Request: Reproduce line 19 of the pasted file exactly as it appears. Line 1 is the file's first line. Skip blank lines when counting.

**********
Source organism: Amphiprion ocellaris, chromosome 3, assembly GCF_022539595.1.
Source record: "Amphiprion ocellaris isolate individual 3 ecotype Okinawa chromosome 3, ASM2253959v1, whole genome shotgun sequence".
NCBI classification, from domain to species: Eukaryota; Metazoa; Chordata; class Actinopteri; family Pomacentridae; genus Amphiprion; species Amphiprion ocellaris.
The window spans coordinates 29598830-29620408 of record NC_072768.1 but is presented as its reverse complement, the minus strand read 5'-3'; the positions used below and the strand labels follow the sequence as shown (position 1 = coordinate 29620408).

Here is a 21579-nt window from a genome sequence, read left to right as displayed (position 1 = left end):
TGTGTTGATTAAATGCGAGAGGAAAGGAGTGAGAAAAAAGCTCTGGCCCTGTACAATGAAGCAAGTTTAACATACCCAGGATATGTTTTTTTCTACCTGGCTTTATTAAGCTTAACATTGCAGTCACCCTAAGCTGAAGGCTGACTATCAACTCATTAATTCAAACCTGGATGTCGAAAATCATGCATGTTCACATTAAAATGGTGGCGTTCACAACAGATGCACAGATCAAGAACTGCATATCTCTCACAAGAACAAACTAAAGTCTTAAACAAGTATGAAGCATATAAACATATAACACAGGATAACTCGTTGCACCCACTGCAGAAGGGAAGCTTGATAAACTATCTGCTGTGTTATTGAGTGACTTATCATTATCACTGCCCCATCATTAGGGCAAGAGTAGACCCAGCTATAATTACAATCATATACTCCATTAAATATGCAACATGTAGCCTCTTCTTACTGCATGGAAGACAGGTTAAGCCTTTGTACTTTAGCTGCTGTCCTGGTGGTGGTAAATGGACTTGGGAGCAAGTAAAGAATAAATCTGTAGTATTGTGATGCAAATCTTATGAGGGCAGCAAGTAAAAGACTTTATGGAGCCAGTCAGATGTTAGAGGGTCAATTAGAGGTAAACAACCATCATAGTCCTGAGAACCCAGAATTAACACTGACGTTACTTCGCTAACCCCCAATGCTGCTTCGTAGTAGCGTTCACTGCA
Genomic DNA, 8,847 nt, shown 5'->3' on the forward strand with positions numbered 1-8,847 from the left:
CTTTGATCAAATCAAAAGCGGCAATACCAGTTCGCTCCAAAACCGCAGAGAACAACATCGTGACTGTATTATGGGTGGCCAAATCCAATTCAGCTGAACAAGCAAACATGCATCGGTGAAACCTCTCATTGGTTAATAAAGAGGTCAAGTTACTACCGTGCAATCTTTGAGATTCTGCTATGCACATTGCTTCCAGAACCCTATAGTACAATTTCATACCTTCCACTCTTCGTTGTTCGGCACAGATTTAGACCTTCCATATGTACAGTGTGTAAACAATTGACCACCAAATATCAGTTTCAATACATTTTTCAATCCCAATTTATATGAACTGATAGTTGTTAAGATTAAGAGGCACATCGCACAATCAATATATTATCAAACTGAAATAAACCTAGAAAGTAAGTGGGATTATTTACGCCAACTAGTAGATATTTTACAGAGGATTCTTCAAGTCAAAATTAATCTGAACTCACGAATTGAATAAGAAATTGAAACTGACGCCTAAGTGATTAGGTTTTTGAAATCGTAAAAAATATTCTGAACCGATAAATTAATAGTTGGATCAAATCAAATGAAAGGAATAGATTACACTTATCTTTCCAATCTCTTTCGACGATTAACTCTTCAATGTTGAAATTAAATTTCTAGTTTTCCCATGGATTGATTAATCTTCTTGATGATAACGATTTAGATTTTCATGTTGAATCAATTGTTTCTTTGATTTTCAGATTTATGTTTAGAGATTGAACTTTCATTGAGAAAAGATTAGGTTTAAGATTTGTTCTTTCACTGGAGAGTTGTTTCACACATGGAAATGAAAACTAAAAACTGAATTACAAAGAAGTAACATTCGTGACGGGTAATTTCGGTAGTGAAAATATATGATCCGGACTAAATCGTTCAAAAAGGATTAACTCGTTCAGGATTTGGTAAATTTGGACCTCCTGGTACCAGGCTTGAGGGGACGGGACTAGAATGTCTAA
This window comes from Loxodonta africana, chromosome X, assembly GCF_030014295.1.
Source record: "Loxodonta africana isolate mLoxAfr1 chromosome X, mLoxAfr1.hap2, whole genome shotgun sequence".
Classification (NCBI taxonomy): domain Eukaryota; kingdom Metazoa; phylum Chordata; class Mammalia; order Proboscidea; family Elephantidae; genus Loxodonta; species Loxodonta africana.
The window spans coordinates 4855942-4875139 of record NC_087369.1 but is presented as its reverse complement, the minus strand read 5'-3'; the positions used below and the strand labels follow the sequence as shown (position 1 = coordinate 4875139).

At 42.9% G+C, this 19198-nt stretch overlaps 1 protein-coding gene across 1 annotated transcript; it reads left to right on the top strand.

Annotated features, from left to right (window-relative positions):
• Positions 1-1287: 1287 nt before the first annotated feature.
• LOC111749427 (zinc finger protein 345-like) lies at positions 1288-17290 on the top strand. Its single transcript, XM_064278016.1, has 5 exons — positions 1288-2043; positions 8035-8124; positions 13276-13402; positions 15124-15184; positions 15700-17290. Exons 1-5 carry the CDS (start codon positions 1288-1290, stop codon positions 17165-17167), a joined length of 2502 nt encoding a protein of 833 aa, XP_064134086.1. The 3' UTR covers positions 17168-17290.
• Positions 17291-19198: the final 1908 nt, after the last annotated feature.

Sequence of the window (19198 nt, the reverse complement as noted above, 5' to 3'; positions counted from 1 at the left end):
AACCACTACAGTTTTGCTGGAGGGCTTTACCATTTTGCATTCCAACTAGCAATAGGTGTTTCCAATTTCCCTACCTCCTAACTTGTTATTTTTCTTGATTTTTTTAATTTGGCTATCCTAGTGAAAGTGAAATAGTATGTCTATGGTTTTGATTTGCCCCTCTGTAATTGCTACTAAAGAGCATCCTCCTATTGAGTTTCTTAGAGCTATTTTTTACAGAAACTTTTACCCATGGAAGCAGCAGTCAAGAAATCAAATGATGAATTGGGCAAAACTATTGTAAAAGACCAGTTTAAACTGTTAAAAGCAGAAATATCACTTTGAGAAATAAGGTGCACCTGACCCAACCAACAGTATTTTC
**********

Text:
AACCACTACAGTTTTGCTGGAGGGCTTTACCATTTTGCATTCCAACTAGCAATAGGTGTTTCCAATTTCCCTACCTCCTAACTTGTTATTTTTCTTGATTTTTTTAATTTGGCTATCCTAGTGAAAGTGAAATAGTATGTCTATGGTTTTGATTTGCCCCTCTGTAATTGCTACTAAAGAGCATCCTCCTATTGAGTTTCTTAGAGCTATTTTTTACAGAAACTTTTACCCATGGAAGCAGCAGTCAAGAAATCAAATGATGAATTGGGCAAAACTATTGTAAAAGACCAGTTTAAACTGTTAAAAGCAGAAATATCACTTTGAGAAATAAGGTGCACCTGACCCAACCAACAGTATTTTC